You probably spend a good deal of time setting goals and planning how to achieve them, but have you considered how customer experience serves your organization’s most crucial objectives?
Have you realized how important customer experience is to every area — every different department — of your company?
The truth is that customer experience doesn’t only affect the customer. It impacts the organization as a whole, whether you intend it to or not.
Whether you have an established and strategic customer experience program or not, your customers still have some kind of experience with you. And intentional or not, that customer experience has a far-reaching ripple effect throughout your company.
Smart leaders harness the power of customer experience and make that ripple work in their favor. They leverage it; putting it into play toward achieving important goals.
So, let’s explore just how customer experience serves your organization’s most crucial goals by breaking those goals down by departments …
Sales and marketing are critical to company growth. Common sales and marketing goals include:
- getting more customers,
- keeping those customers,
- getting those customers to buy more of your products and services, and
- increasing total sales volume.
When you focus on customer experience, reaching those goals becomes easier.
It becomes easier — and less costly — to acquire new customers because with a great customer experience, your existing customers give you better reviews and more referrals. In fact, Capgemini reports that 81% of emotionally engaged, loyal customers will promote a brand to their friends and family.
When they’re having a good experience, customers are happy. When customers are happy, you experience higher customer retention along with fewer returns and refunds.
Happy customers also are more likely to buy from you again … and again … and again. Forbes reports that “loyal customers are five times more likely to purchase again and four times more likely to refer a friend to the company.”
This increases the lifetime customer value of all those new and retained customers. And as a result, your total sales go up as well.
In fact, Forbes reports that customer-centric companies are 60% more profitable than companies that don’t focus on customer experience.
Your operations and product development teams want to understand how customers use your products so that they can innovate and create new products to make them more valuable.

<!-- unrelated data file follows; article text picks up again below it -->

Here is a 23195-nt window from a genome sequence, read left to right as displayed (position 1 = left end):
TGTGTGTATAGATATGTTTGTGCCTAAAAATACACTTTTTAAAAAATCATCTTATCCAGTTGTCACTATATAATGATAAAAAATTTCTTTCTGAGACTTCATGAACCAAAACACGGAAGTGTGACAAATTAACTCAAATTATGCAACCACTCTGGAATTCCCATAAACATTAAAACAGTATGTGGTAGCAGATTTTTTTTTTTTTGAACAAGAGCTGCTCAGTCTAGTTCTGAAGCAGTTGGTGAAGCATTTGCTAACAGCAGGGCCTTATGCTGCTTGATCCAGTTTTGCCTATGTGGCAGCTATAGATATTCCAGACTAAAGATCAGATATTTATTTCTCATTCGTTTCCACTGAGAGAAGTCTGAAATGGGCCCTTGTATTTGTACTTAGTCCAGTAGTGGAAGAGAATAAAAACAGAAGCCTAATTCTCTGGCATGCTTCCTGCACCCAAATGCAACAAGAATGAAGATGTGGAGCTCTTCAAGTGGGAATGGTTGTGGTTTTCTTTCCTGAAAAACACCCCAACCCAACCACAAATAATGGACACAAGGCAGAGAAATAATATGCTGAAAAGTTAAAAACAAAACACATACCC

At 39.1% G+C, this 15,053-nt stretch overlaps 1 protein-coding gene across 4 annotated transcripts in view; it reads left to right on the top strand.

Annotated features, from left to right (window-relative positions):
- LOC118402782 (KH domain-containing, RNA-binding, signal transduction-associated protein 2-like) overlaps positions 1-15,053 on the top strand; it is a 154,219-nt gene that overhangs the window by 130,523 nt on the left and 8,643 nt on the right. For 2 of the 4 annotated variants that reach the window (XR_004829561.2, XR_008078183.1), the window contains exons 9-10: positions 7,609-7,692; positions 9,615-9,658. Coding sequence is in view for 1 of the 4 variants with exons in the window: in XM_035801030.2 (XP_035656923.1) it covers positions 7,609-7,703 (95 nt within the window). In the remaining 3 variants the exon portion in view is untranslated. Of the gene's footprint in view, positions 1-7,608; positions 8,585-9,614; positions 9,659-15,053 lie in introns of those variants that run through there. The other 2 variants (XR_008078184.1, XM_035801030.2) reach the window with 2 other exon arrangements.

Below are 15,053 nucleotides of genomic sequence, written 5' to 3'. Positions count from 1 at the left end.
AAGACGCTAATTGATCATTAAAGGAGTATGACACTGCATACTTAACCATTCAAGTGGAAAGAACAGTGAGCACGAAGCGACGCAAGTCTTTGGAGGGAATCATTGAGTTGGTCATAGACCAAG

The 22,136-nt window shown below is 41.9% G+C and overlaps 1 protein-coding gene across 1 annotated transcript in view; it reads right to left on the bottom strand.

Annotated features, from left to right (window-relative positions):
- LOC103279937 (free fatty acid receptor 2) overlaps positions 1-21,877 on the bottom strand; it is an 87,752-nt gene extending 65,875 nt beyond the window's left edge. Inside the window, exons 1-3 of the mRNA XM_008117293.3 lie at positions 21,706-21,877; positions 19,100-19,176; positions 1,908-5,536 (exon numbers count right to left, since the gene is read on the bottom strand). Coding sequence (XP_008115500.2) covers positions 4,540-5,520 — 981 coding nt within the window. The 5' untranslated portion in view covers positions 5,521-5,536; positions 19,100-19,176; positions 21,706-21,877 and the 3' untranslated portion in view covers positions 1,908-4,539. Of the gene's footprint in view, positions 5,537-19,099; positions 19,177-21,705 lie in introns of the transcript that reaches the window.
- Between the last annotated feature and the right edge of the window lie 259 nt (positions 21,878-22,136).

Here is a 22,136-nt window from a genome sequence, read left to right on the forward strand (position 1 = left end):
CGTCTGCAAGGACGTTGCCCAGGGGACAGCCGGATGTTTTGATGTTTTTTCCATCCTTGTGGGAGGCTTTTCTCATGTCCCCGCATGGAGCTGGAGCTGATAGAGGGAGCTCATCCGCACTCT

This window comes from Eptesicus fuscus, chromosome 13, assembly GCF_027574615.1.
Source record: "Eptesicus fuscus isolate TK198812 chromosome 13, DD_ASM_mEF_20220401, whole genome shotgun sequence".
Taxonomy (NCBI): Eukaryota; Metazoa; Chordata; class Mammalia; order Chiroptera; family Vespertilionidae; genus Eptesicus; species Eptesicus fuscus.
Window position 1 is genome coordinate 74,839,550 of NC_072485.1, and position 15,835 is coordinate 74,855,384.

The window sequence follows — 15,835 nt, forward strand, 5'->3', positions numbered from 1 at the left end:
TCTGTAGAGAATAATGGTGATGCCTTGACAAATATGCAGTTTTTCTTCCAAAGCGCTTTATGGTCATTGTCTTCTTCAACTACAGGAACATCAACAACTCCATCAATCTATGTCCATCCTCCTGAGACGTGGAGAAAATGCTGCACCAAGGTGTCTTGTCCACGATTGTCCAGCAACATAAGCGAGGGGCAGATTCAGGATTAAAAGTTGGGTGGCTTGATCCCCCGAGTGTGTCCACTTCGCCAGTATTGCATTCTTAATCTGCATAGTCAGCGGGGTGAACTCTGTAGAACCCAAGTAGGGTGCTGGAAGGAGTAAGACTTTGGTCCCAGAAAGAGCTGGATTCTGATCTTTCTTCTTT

This is where customer experience research programs that gauge customer satisfaction and collect customer feedback are invaluable. The data collected gives your teams the information they need to make strategic decisions and reach their goals.
Focusing on customer experience directly serves your customer support goals.
For example, a better overall customer experience will reduce the number of support requests coming into your contact center. Fewer requests will, in turn, reduce wait times for support as well as increase the speed of customer issues being resolved.
Providing a better customer experience in the first place minimizes the potential for customer frustration and friction. And when support is needed, a strategic customer experience plan gives your contact center agents a better context and framework with which to support the customer.
With fewer support requests coming in because of superior customer experience, you are likely going to be able to reduce your service costs. This makes your finance team happy and helps them reach their budgetary goals.
But also, with happier customers, you’re going to have happier employees. You’ll have less employee turnover, which means reduced hiring costs. You’ll be able to increase employee satisfaction and production … both common HR goals.
Being intentional about your customer experience starts with knowing your customers. And that requires research, including customer satisfaction surveys.
Setting up customer experience programs to get that kind of customer insight is one of our specialties.
You also can learn more about customer experience programs by reading the following: